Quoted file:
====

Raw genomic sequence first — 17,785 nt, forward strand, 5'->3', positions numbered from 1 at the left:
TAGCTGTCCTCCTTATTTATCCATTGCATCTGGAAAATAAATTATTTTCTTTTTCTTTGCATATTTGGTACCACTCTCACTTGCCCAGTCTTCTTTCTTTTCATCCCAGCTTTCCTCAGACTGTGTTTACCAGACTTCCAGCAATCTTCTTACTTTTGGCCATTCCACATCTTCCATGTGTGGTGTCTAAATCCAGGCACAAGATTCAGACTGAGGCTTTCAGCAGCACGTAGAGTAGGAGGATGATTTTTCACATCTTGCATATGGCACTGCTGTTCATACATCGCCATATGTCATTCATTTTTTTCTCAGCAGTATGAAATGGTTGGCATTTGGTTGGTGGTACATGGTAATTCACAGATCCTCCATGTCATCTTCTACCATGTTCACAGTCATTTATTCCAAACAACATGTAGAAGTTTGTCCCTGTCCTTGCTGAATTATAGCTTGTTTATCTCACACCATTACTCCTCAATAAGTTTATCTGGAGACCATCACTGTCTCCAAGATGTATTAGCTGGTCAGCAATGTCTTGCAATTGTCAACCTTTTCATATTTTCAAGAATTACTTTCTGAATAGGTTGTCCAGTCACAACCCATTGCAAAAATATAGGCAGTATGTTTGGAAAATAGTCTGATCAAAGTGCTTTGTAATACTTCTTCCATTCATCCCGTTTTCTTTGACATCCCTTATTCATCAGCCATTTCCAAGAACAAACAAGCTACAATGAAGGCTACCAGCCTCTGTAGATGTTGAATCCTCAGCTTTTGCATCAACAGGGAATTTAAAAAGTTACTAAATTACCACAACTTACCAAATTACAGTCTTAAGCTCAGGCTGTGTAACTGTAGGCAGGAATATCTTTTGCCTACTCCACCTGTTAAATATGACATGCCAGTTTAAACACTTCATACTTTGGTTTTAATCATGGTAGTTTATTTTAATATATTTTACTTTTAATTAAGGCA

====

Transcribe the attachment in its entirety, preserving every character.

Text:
Raw genomic sequence first — 17,785 nt, forward strand, 5'->3', positions numbered from 1 at the left:
TAGCTGTCCTCCTTATTTATCCATTGCATCTGGAAAATAAATTATTTTCTTTTTCTTTGCATATTTGGTACCACTCTCACTTGCCCAGTCTTCTTTCTTTTCATCCCAGCTTTCCTCAGACTGTGTTTACCAGACTTCCAGCAATCTTCTTACTTTTGGCCATTCCACATCTTCCATGTGTGGTGTCTAAATCCAGGCACAAGATTCAGACTGAGGCTTTCAGCAGCACGTAGAGTAGGAGGATGATTTTTCACATCTTGCATATGGCACTGCTGTTCATACATCGCCATATGTCATTCATTTTTTTCTCAGCAGTATGAAATGGTTGGCATTTGGTTGGTGGTACATGGTAATTCACAGATCCTCCATGTCATCTTCTACCATGTTCACAGTCATTTATTCCAAACAACATGTAGAAGTTTGTCCCTGTCCTTGCTGAATTATAGCTTGTTTATCTCACACCATTACTCCTCAATAAGTTTATCTGGAGACCATCACTGTCTCCAAGATGTATTAGCTGGTCAGCAATGTCTTGCAATTGTCAACCTTTTCATATTTTCAAGAATTACTTTCTGAATAGGTTGTCCAGTCACAACCCATTGCAAAAATATAGGCAGTATGTTTGGAAAATAGTCTGATCAAAGTGCTTTGTAATACTTCTTCCATTCATCCCGTTTTCTTTGACATCCCTTATTCATCAGCCATTTCCAAGAACAAACAAGCTACAATGAAGGCTACCAGCCTCTGTAGATGTTGAATCCTCAGCTTTTGCATCAACAGGGAATTTAAAAAGTTACTAAATTACCACAACTTACCAAATTACAGTCTTAAGCTCAGGCTGTGTAACTGTAGGCAGGAATATCTTTTGCCTACTCCACCTGTTAAATATGACATGCCAGTTTAAACACTTCATACTTTGGTTTTAATCATGGTAGTTTATTTTAATATATTTTACTTTTAATTAAGGCA